Wilwood 160-9773 Drilled Steel Scalloped Rotor, 12.19 x .35 - 8 on 7
Rear Position, Scalloped Rotor Shape, 12.19 Inch Rotor Diameter, Solid Rotor Type, Steel
Wilwoods Drilled Steel brake rotors provide a durable lightweight option in applications where sustained temperatures remain in the low to moderate range, and high heat spikes are only observed on an intermittent basis. Steel rotors are typically found in lighter weight open wheel cars such as sprints and modifieds. A special alloy and proprietary manufacturing processes give these rotors high resistance to thermal distortion with excellent friction and wear characteristics against the pads.
- Scallop configuration provides greatest weight reduction
- Scallop machining removes as much as three pounds, or nearly 33% of the rotor mass
- Inboard mounted (Sprint)
- Threads: Thru
- Face: drilled & scalloped
Item Details0.35 X 12.19
8 x 7" B.C.
Proper Break-In Procedure for Steel or Cast Iron Rotors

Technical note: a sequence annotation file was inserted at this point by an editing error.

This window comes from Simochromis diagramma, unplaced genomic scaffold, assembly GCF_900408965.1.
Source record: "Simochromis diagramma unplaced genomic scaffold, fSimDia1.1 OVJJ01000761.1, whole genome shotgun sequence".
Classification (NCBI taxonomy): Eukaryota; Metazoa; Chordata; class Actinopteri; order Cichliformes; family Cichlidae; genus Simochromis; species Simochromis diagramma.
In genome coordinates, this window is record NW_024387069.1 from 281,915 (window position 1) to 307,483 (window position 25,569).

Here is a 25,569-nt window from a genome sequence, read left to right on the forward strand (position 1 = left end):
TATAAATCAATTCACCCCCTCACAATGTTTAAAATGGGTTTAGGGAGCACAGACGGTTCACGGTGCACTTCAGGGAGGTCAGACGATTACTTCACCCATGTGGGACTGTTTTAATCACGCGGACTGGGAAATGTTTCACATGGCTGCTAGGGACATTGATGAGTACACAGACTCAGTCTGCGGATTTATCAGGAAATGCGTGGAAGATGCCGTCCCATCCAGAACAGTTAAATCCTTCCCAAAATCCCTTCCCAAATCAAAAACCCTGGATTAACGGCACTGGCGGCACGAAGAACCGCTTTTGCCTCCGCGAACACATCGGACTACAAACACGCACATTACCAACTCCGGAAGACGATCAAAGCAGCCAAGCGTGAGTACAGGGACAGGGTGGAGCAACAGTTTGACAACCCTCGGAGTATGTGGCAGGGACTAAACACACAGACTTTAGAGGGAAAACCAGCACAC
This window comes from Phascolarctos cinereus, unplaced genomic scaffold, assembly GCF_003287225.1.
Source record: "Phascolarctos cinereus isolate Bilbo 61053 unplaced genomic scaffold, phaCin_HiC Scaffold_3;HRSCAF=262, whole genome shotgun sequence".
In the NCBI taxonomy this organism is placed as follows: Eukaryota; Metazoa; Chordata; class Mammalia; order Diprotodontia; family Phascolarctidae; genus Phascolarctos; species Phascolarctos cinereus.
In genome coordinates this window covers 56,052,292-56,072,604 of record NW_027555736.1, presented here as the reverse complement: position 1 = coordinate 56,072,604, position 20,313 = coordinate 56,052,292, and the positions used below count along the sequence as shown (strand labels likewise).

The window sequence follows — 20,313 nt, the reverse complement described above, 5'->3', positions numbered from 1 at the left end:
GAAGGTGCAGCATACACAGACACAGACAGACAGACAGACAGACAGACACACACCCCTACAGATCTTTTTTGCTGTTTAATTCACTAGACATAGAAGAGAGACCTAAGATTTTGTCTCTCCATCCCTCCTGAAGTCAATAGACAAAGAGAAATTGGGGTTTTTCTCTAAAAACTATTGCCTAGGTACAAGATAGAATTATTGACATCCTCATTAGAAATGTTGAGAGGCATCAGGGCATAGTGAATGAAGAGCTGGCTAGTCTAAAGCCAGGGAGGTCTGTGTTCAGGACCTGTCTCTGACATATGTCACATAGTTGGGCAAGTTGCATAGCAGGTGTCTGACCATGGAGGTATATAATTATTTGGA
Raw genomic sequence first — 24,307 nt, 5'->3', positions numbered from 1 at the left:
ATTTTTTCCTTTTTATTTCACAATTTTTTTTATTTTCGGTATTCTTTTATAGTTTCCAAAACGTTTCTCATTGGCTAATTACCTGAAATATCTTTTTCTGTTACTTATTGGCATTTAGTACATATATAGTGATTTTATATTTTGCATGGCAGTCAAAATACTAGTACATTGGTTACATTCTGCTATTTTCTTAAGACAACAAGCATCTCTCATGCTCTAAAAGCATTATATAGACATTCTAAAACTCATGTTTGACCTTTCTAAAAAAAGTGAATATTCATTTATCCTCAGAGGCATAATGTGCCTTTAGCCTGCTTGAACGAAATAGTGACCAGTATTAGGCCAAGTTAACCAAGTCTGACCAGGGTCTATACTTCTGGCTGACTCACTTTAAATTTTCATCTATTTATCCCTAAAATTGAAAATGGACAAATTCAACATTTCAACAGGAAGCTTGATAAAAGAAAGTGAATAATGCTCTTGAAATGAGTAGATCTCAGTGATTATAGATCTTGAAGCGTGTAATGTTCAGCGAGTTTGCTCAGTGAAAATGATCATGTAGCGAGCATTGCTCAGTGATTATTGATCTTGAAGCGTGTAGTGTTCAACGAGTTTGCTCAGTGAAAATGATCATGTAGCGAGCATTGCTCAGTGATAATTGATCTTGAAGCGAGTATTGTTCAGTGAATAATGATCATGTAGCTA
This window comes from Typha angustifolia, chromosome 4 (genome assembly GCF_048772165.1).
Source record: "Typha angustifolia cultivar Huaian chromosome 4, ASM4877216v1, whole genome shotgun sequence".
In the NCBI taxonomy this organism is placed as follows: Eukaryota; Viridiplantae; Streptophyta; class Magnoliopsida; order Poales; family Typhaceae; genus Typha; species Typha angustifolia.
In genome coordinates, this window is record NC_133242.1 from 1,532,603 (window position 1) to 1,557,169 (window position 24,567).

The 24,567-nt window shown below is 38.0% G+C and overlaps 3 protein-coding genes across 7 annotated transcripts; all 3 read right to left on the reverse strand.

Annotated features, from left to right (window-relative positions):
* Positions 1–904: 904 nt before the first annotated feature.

New steel/iron rotors should be bedded in before being used in racing conditions. Proper bedding will prepare the rotor surface, prolong the rotor's life, and make it more resistant to thermal checking or cracking under severe braking conditions. The following procedures should be performed when bedding in both steel and cast iron rotors. It is best to bed in a new rotor using a used set of pads, preferably ones which will not create heat rapidly. Generating heat too rapidly will thermal shock the rotors. Likewise, when bedding in a new set of brake pads it is best to perform the process on a used rotor. This new/used bedding process permits controlled bedding of each individual component.Make sure rotor surfaces are free from oils, grease, and brake fluid. Run vehicle up to a moderate speed and make several medium deceleration stops to heat up the rotor slowly. This will help reduce the chance of thermal shock caused by uneven heating of the rotor. Pull into the pits and allow the rotor to cool to ambient air temperature. Care should be taken not to ride the brakes into the pits as this may hot spot the rotor causing premature wear to the surface or structural damage.
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